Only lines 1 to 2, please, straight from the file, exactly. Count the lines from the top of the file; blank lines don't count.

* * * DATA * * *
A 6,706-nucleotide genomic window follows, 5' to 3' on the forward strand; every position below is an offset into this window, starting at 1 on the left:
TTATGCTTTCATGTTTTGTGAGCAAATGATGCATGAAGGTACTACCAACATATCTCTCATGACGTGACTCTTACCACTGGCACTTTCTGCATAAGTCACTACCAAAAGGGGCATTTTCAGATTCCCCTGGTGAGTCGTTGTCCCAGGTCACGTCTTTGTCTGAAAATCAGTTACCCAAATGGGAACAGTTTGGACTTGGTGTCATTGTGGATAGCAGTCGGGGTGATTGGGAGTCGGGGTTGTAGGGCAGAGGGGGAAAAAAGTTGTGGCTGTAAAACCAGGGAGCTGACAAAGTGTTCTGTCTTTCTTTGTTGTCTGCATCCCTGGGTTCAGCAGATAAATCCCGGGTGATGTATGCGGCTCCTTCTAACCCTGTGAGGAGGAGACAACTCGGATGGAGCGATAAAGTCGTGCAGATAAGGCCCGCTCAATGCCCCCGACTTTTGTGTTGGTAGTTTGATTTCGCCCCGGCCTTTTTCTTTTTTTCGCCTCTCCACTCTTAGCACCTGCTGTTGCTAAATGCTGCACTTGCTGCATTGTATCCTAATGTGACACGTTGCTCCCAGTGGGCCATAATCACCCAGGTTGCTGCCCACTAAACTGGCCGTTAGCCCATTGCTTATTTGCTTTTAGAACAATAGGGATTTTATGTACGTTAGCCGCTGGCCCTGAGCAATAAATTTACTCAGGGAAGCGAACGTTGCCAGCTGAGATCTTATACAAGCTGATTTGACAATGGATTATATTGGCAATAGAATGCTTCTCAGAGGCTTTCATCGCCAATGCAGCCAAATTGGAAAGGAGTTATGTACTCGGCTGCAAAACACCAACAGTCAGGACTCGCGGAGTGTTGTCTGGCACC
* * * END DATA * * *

A 6,706-nucleotide genomic window follows, 5' to 3' on the forward strand; every position below is an offset into this window, starting at 1 on the left:
TTATGCTTTCATGTTTTGTGAGCAAATGATGCATGAAGGTACTACCAACATATCTCTCATGACGTGACTCTTACCACTGGCACTTTCTGCATAAGTCACTACCAAAAGGGGCATTTTCAGATTCCCCTGGTGAGTCGTTGTCCCAGGTCACGTCTTTGTCTGAAAATCAGTTACCCAAATGGGAACAGTTTGGACTTGGTGTCATTGTGGATAGCAGTCGGGGTGATTGGGAGTCGGGGTTGTAGGGCAGAGGGGGAAAAAAGTTGTGGCTGTAAAACCAGGGAGCTGACAAAGTGTTCTGTCTTTCTTTGTTGTCTGCATCCCTGGGTTCAGCAGATAAATCCCGGGTGATGTATGCGGCTCCTTCTAACCCTGTGAGGAGGAGACAACTCGGATGGAGCGATAAAGTCGTGCAGATAAGGCCCGCTCAATGCCCCCGACTTTTGTGTTGGTAGTTTGATTTCGCCCCGGCCTTTTTCTTTTTTTCGCCTCTCCACTCTTAGCACCTGCTGTTGCTAAATGCTGCACTTGCTGCATTGTATCCTAATGTGACACGTTGCTCCCAGTGGGCCATAATCACCCAGGTTGCTGCCCACTAAACTGGCCGTTAGCCCATTGCTTATTTGCTTTTAGAACAATAGGGATTTTATGTACGTTAGCCGCTGGCCCTGAGCAATAAATTTACTCAGGGAAGCGAACGTTGCCAGCTGAGATCTTATACAAGCTGATTTGACAATGGATTATATTGGCAATAGAATGCTTCTCAGAGGCTTTCATCGCCAATGCAGCCAAATTGGAAAGGAGTTATGTACTCGGCTGCAAAACACCAACAGTCAGGACTCGCGGAGTGTTGTCTGGCACC